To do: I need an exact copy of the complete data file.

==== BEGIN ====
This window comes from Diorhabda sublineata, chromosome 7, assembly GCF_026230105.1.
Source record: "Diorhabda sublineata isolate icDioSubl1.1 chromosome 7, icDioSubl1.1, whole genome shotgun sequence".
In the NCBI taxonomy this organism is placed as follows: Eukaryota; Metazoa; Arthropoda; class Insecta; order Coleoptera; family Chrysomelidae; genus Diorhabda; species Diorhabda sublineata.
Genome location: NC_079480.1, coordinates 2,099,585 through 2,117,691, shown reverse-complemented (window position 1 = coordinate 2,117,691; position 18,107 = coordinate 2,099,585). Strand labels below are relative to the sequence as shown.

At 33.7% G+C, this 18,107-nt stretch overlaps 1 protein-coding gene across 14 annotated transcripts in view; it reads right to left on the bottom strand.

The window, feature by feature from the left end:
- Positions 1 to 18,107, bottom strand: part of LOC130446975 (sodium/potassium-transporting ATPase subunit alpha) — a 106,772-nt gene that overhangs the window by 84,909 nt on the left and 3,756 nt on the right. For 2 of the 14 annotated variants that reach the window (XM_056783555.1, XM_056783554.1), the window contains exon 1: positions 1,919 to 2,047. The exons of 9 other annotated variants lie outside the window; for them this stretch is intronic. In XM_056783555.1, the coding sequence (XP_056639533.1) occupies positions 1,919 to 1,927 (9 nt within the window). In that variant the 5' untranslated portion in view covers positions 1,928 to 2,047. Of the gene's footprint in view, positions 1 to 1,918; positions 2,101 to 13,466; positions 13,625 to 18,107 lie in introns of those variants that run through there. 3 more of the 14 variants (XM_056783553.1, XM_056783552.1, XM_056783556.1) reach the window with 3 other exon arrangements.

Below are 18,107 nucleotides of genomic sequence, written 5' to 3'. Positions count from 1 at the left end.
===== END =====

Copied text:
This window comes from Diorhabda sublineata, chromosome 7, assembly GCF_026230105.1.
Source record: "Diorhabda sublineata isolate icDioSubl1.1 chromosome 7, icDioSubl1.1, whole genome shotgun sequence".
In the NCBI taxonomy this organism is placed as follows: Eukaryota; Metazoa; Arthropoda; class Insecta; order Coleoptera; family Chrysomelidae; genus Diorhabda; species Diorhabda sublineata.
Genome location: NC_079480.1, coordinates 2,099,585 through 2,117,691, shown reverse-complemented (window position 1 = coordinate 2,117,691; position 18,107 = coordinate 2,099,585). Strand labels below are relative to the sequence as shown.

At 33.7% G+C, this 18,107-nt stretch overlaps 1 protein-coding gene across 14 annotated transcripts in view; it reads right to left on the bottom strand.

The window, feature by feature from the left end:
- Positions 1 to 18,107, bottom strand: part of LOC130446975 (sodium/potassium-transporting ATPase subunit alpha) — a 106,772-nt gene that overhangs the window by 84,909 nt on the left and 3,756 nt on the right. For 2 of the 14 annotated variants that reach the window (XM_056783555.1, XM_056783554.1), the window contains exon 1: positions 1,919 to 2,047. The exons of 9 other annotated variants lie outside the window; for them this stretch is intronic. In XM_056783555.1, the coding sequence (XP_056639533.1) occupies positions 1,919 to 1,927 (9 nt within the window). In that variant the 5' untranslated portion in view covers positions 1,928 to 2,047. Of the gene's footprint in view, positions 1 to 1,918; positions 2,101 to 13,466; positions 13,625 to 18,107 lie in introns of those variants that run through there. 3 more of the 14 variants (XM_056783553.1, XM_056783552.1, XM_056783556.1) reach the window with 3 other exon arrangements.

Below are 18,107 nucleotides of genomic sequence, written 5' to 3'. Positions count from 1 at the left end.